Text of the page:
Finally, the new location is turned over to the operator—usually a franchisee, although Tim Hortons does operate corporate-owned stores.
Until 2003, when the project management software was put in place, it took an average of 390 days—more than a year—to go from finding the dirt for the new location to opening the doors on a new Tim Hortons. About 50% of the time, or six months, was tied up in going back and forth with city planning councils to gain approval for development permits. Dominick knew there was very little he could do to speed up that part of the process.
However, the remaining six months included finding a site for the new store, approving architectural plans and drawings, finalizing budgets and tendering construction contracts. That was the area he planned to attack.
It’s a complicated process whose backbone is built on communication, and when that communication is largely by phone, mail and fax, the potential for breakdowns is high.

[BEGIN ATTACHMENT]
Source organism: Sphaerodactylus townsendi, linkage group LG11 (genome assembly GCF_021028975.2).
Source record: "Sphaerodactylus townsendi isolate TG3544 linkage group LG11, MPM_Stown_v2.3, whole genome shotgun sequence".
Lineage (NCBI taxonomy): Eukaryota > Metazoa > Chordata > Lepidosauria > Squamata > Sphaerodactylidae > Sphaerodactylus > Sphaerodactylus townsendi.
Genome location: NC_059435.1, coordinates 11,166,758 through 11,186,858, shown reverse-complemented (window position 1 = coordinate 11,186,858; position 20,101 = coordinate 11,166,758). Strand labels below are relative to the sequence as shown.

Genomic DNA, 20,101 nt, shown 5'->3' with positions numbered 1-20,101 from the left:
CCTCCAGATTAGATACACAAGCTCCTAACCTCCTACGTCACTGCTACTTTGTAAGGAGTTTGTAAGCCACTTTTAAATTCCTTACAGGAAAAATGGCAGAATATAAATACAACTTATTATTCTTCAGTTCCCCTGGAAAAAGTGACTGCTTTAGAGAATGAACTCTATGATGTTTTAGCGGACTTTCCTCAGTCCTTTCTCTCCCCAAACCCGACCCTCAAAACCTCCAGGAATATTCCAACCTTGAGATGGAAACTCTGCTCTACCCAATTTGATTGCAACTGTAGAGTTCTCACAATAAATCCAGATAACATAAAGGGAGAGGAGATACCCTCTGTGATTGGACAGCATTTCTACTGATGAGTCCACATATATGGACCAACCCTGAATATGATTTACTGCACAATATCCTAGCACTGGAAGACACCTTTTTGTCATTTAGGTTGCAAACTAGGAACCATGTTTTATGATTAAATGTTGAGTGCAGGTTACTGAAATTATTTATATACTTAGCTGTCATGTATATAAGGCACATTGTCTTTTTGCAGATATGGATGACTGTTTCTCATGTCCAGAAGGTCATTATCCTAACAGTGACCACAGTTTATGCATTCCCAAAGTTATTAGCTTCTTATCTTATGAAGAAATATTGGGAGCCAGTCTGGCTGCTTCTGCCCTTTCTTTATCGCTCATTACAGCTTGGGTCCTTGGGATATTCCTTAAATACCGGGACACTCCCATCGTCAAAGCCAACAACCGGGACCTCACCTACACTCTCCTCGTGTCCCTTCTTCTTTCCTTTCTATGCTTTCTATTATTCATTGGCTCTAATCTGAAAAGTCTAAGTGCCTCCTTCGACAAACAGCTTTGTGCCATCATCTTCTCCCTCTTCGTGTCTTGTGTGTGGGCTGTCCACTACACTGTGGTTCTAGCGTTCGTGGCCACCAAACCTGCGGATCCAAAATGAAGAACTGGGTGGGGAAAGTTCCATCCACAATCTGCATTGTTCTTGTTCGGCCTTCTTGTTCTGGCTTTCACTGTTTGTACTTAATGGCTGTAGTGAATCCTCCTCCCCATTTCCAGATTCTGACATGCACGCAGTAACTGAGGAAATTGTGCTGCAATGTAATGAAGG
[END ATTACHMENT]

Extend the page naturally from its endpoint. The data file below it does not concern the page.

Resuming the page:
Bringing Tim Hortons into the modern world of project management was no cakewalk for Dominick and his development group, which has about 77 employees in Canada and another 20 in the United States. At various times, he approached senior management with the concept of digitizing the development cycle by making better use of the Internet, but the idea was quickly dismissed.
“As far as they were concerned, it was just going to cost money,” he says. “This company is run by a bunch of street-smart guys who like to hold a document in their hands. If I was going to get anywhere with it, I had to prove the business case first.”
Dominick built the business case by looking at one specific area of the development cycle—architectural plans and drawings. The company was spending about $250,000 a year alone on drawings that were printed off for contractors. Further costs such as fax, mail and courier services brought the bill up to $425,000. By making the drawings available online through a secure Internet project site, as well as other documents such as request for proposals and construction budgets, Dominick estimated savings could be close to $850,000 a year.
“Forget about time savings, which was the thing I was really after,” Dominick says. “I had to prove it to these guys in hard-dollar savings.”